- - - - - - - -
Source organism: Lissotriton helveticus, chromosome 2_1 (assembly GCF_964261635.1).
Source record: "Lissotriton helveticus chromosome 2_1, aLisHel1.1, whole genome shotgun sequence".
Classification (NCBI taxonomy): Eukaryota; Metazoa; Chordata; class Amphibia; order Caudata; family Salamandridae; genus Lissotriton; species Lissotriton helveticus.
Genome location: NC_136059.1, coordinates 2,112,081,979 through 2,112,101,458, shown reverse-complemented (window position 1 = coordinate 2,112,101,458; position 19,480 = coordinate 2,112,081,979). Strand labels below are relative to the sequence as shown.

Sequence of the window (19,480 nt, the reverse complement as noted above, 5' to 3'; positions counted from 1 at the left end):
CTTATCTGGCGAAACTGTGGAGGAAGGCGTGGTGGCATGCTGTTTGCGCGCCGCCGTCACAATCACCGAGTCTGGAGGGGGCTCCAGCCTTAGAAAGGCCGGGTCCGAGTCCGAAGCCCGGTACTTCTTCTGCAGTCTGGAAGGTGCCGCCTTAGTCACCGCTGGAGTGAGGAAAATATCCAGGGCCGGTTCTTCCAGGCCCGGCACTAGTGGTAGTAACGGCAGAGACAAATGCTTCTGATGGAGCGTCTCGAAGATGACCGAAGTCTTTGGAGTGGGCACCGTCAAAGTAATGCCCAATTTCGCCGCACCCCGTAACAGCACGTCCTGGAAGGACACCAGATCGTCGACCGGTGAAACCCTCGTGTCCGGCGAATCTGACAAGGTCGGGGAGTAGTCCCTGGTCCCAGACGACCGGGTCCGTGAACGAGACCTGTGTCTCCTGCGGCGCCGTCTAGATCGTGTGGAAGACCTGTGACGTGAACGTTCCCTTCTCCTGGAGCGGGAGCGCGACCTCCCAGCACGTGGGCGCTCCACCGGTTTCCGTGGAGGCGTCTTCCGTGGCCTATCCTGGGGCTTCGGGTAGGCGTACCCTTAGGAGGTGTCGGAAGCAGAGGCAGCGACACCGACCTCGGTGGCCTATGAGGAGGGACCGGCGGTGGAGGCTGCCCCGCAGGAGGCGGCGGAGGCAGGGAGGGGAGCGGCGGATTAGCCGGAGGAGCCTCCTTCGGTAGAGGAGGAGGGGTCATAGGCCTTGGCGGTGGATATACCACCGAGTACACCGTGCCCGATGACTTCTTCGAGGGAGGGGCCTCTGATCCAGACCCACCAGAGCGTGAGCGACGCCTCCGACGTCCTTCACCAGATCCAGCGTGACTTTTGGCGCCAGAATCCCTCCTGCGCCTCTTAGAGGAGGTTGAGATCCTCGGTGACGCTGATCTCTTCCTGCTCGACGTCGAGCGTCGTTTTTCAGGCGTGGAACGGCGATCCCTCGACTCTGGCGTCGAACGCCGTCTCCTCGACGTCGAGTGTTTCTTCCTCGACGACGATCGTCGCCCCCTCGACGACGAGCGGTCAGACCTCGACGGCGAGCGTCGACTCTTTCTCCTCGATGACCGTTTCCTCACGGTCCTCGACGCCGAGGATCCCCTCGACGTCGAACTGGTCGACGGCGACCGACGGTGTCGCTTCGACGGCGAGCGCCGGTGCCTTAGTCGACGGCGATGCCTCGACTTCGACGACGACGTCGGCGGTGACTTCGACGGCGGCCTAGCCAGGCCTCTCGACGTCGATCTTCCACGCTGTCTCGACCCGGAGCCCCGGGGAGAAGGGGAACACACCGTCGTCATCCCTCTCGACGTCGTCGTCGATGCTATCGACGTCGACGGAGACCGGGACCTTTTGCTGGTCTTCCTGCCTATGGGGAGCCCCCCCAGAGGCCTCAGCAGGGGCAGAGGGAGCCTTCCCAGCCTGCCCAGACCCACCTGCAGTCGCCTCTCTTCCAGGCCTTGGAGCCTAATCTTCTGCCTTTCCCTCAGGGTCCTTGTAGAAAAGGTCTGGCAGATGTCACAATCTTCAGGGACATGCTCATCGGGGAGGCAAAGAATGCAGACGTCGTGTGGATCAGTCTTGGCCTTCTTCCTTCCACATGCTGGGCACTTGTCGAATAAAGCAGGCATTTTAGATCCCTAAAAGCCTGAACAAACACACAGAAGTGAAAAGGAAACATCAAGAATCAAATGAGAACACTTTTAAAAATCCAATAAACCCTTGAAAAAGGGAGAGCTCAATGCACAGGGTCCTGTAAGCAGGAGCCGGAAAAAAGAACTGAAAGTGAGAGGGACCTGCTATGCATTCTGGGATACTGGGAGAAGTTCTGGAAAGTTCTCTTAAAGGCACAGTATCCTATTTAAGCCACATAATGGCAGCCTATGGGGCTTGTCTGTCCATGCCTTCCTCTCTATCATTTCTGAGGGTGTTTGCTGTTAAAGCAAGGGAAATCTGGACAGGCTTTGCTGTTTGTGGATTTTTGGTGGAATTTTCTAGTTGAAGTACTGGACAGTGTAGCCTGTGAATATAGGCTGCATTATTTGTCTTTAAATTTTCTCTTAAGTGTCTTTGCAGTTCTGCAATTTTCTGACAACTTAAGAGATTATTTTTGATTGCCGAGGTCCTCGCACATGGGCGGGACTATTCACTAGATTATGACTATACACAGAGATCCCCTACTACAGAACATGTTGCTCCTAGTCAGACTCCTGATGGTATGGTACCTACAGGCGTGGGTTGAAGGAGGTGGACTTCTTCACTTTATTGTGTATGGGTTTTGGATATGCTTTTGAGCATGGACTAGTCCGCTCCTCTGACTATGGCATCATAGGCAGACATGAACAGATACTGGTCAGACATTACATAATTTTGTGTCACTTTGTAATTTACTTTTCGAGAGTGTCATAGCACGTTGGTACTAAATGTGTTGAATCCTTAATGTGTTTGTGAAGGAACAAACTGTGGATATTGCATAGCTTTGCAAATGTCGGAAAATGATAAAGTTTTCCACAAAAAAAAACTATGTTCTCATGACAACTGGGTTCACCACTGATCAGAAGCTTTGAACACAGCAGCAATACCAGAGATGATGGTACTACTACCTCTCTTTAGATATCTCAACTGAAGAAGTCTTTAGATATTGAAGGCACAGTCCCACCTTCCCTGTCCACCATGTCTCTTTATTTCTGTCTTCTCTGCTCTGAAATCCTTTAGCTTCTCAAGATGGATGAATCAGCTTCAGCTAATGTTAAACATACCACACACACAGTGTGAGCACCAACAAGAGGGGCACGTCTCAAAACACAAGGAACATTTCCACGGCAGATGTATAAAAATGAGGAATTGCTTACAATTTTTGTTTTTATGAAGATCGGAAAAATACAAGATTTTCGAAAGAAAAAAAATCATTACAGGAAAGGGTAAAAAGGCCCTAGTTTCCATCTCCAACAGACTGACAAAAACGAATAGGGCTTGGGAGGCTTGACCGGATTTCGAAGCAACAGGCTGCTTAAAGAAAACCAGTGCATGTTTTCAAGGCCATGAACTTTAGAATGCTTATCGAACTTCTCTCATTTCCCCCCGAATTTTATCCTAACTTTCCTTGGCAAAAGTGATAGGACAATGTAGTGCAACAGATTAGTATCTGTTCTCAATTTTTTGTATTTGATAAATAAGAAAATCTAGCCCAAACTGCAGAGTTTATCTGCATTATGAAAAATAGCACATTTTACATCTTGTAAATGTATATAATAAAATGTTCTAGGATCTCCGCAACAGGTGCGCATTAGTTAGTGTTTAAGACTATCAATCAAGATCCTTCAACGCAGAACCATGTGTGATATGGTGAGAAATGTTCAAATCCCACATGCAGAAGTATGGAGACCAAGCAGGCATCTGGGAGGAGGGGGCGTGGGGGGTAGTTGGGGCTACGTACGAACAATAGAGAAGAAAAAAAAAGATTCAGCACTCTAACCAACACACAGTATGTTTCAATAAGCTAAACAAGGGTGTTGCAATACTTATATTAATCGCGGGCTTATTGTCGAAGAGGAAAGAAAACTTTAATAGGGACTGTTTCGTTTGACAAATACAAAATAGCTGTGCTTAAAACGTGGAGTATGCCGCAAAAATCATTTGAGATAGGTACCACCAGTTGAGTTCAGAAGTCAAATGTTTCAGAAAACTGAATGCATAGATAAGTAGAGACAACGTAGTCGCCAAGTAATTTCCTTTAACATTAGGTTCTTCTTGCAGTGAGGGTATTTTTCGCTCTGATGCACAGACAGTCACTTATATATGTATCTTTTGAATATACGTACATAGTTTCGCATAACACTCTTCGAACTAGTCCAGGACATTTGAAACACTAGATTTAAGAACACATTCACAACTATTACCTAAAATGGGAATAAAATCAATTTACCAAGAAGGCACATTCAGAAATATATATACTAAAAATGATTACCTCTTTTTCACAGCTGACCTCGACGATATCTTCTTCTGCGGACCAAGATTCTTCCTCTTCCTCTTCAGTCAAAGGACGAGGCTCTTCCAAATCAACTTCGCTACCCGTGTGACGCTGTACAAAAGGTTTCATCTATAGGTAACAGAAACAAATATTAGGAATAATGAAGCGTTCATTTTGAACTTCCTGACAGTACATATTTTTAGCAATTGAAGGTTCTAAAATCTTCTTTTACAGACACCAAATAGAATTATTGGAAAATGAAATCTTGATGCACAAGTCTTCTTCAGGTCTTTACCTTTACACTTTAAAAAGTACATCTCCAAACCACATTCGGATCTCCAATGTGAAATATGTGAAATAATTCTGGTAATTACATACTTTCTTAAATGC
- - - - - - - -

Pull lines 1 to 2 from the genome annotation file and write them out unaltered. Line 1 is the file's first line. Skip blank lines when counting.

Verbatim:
Source organism: Lissotriton helveticus, chromosome 2_1 (assembly GCF_964261635.1).
Source record: "Lissotriton helveticus chromosome 2_1, aLisHel1.1, whole genome shotgun sequence".